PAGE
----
3.      Ofurhie M. A., Managing the Nigerian Natural Gas Industry in the Next Millennium, Nigerian Society of Chemical Engineers Proceedings, 1999, 29, p. 177-188.

4.      Sawchuk B. D., Sawchuk D. P, Flow Conditioning for Natural Gas Measurement, Acadiana Flow Measurement Society, 23rd Annual Show, April 15-17, 2002.

5.      Kuye A. O., Computer Software for Designing/Calibrating Head Meters, Proceedings of the 20th Annual Conference of the Nigerian Society of Chemical Engineers, Nov 7-11, 1990, p. 89-114.

6.      Kuye A., Sanni L. O, Modelling Sorption Isotherms of Lafun and Soyflour Using a Spreadsheet, International J. of Food Properties, 2002, 5(3), p. 599-610.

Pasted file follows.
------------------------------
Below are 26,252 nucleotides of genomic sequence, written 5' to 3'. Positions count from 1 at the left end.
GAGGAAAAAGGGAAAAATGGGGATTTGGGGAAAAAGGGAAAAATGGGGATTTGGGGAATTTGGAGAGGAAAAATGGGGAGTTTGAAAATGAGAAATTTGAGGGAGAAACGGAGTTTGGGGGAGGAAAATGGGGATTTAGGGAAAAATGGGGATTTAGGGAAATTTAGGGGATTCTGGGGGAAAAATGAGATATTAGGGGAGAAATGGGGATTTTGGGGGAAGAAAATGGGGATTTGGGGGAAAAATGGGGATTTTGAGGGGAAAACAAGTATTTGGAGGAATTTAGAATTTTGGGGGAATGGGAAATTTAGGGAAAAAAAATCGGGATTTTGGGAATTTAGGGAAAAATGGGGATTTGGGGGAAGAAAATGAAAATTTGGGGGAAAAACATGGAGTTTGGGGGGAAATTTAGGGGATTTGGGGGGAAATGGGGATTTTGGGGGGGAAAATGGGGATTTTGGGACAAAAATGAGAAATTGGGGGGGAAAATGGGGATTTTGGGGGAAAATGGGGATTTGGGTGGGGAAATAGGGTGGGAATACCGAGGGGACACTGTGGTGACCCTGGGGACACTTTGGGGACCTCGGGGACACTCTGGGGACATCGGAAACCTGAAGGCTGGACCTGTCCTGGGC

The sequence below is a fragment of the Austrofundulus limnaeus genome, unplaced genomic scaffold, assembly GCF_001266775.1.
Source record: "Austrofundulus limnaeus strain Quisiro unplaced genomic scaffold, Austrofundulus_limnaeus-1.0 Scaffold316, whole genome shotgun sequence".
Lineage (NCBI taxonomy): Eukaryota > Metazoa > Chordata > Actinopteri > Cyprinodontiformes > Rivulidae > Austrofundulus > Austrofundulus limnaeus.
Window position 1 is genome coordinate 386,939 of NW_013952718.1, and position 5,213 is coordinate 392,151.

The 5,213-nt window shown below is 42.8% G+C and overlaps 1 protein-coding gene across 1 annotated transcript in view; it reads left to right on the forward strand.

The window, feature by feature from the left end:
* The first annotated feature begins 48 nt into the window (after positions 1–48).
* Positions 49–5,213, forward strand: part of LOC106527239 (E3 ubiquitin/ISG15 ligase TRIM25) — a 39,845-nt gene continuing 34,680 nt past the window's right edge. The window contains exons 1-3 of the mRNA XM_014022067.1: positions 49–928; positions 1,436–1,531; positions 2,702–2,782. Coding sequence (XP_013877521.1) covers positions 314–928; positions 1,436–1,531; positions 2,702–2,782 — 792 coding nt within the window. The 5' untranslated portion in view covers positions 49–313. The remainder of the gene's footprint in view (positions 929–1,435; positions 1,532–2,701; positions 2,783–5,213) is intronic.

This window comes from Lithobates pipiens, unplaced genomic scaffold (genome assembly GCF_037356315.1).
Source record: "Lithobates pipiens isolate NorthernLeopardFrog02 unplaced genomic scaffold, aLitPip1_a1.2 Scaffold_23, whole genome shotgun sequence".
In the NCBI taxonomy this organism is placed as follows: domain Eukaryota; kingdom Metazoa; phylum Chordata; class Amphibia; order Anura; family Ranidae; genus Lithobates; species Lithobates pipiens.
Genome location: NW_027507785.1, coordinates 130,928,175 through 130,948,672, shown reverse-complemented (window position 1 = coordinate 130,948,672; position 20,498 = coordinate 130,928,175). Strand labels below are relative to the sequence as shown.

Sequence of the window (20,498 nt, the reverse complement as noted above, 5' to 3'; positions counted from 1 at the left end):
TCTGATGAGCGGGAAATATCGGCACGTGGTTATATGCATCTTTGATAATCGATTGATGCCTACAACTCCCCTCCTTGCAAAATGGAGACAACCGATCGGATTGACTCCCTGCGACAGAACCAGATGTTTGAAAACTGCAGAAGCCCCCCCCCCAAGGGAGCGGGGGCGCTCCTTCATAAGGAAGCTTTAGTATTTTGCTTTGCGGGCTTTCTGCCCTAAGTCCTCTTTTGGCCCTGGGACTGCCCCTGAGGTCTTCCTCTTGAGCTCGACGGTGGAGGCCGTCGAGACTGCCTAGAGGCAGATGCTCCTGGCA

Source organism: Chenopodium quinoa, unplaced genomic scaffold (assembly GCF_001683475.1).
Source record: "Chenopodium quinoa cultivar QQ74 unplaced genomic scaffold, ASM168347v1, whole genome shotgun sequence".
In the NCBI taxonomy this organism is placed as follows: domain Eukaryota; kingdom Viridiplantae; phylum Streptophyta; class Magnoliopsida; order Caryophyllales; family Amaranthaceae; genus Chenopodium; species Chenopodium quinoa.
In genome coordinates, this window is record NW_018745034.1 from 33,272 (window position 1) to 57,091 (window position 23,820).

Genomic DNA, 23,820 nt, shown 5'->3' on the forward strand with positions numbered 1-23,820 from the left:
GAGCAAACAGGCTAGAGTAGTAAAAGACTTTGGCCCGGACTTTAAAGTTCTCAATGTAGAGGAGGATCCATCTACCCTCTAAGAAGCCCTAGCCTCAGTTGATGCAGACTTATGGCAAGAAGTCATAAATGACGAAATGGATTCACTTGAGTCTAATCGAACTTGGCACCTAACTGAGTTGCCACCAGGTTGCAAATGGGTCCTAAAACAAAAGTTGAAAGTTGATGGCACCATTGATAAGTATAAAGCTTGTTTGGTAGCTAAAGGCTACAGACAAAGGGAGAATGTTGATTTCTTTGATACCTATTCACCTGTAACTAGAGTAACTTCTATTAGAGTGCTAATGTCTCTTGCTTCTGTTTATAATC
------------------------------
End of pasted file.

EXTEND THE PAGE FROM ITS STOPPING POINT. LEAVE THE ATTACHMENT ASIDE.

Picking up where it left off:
7.      ISO 5167-1: 1991 (E), Measurement of Fluid Flow by Means of Pressure Differential Devices Part 1: Orifice Plates, Nozzles and Venturi Tubes Inserted in Circular Cross-Section Conduits Running Full.

8.      ISO 5167-1: 1991/amd. 1: 1998 (E), - Amendment 1

9.      Ikoku C. U., Natural Gas Production Engineering, John Wiley & Sons, N. Y, 1984.

10.  American Gas Association, Orifice Metering of Natural Gas, Gas Measurement Committee Report No 3, New York, January 1956.

11.  American Gas Association, Gas Engineer’s Handbook, Industrial Press, New York, 1965.